Anastasia Yangaki’s book is a substantial contribution to the study of medieval ceramics in Greece. She represents the new generation of scholars who have embraced the study of medieval material culture in Greece and are transforming it into a vibrant field. This study provides an overview of glazed ceramics from many regions of the eastern and western Mediterranean. In that sense it stands out because it brings together a body of widely dispersed literature, published in regional journals and in a multitude of languages, access to which is difficult for most heritage professionals in Greece and elsewhere. Furthermore, few publications present this material in Greek. There is also a short summary in English. Thus, the book addresses this particular need, in addition to presenting a new, significant collection of medieval pottery from Greece. Furthermore, Yangaki approaches ceramics as a source of history, a valuable category of material culture that can provide information on many aspects of daily life, including diet, social norms, and trade patterns.
The study presents decorated ceramics from rescue excavations at the hill of Akronauplia undertaken in 1972, by the 1 st Ephorate of Byzantine Antiquities. The pottery can be dated to the period from the 11 th to the 17 th century, and provides a substantial window to medieval habitation and activity in Nauplio. Nauplio was an important center in the Peloponnesos, and part of the extensive trade network that connected the Aegean with the Eastern and Western Mediterranean. Many of these trade connections can be established through ceramics, and the study collection contains a great variety of glazed ceramics from the western Mediterranean.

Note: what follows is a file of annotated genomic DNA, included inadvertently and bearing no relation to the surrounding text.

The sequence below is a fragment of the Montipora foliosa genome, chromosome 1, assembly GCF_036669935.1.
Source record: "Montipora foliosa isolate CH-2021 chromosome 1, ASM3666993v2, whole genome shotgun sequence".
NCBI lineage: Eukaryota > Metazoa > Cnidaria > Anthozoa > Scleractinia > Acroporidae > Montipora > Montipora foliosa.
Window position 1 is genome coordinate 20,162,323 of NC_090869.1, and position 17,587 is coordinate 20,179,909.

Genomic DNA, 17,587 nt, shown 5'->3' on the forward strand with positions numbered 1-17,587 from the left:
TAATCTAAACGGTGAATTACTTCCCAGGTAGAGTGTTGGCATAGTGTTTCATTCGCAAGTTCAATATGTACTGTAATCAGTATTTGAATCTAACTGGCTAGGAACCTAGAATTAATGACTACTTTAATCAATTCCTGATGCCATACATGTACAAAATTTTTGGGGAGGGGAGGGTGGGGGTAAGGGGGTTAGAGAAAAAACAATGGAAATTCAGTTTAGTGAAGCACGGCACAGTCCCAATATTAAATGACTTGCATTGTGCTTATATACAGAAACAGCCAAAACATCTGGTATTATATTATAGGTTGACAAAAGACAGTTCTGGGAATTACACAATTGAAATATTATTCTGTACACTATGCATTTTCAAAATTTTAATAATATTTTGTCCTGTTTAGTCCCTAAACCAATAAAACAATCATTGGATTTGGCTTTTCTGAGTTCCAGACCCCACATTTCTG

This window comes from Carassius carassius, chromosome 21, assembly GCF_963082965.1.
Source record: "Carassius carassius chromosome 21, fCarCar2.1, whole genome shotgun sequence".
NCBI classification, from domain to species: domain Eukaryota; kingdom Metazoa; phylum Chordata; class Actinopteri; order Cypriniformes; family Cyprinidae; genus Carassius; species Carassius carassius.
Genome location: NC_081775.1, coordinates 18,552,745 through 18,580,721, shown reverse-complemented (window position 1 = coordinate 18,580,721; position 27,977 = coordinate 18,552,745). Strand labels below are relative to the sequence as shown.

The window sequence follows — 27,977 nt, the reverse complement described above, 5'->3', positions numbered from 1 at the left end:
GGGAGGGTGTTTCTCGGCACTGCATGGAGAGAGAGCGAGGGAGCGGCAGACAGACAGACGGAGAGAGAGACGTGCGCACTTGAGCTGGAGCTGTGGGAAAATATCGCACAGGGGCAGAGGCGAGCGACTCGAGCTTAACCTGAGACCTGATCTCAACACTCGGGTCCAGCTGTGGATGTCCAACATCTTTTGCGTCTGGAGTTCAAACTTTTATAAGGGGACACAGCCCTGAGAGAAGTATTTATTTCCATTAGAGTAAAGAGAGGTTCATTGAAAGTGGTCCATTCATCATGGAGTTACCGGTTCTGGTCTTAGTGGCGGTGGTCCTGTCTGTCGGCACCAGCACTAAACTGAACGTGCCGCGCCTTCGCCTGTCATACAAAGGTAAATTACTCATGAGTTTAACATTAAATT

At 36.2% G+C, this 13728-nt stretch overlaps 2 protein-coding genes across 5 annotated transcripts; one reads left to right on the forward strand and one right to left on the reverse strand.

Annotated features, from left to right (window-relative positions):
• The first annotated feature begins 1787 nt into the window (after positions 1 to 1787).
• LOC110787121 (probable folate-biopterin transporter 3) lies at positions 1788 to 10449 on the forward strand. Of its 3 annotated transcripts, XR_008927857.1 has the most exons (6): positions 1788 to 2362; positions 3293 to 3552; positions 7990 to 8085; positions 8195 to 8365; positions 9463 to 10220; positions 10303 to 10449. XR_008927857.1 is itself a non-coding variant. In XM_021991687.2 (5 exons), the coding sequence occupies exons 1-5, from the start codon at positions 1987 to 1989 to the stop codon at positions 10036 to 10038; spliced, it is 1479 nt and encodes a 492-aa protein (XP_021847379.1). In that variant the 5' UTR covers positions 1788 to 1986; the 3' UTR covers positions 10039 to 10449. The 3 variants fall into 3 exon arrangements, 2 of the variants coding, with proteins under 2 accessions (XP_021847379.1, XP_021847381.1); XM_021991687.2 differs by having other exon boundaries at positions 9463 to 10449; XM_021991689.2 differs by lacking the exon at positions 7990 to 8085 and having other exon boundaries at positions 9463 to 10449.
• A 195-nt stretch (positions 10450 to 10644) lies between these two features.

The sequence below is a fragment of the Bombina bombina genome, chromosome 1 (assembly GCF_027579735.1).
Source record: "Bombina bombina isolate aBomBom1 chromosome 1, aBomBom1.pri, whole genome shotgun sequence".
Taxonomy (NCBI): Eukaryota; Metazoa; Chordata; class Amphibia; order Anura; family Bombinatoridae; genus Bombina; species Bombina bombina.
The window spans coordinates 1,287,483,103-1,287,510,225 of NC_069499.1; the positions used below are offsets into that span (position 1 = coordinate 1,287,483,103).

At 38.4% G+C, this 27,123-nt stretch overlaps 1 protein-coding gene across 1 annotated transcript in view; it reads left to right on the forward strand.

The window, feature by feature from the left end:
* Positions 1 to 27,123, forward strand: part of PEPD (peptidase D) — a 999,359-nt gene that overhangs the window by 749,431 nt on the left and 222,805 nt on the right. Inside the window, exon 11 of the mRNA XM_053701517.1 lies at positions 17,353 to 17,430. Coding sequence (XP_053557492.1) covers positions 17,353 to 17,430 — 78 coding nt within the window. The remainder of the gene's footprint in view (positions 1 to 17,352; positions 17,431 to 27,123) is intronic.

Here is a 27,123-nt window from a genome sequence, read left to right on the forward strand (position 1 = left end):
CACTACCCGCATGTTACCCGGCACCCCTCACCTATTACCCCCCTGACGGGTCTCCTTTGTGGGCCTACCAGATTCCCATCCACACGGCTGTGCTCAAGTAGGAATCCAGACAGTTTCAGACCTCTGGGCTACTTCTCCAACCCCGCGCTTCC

The first part provides an overview of historical and archaeological aspects of Nauplio. Little is known about the city in the early and middle Byzantine periods until it became an important trade center in the 11 th century. Trading activity in Nauplio is associated with the Venetians, who were granted tax exemptions and privileges in the late 11 th century during the reign of Alexios Komnenos; these privileges were renewed at the end of the 12 th century. After the Fourth Crusade, Nauplio came under Frankish domination, first under Villehardouin, followed by Othon de la Roche. Starting in the 13 th century, it became the political and commercial center of the Argolid. The city was under Venetian control for two periods (1389-1540, 1686-1715). The Ottomans controlled the city twice (1540-1686, 1715-1822), and held it until the outbreak of the Greek War of Independence in 1821. Nauplio served as the capital of the newly independent Greek state, before Athens was chosen in 1834.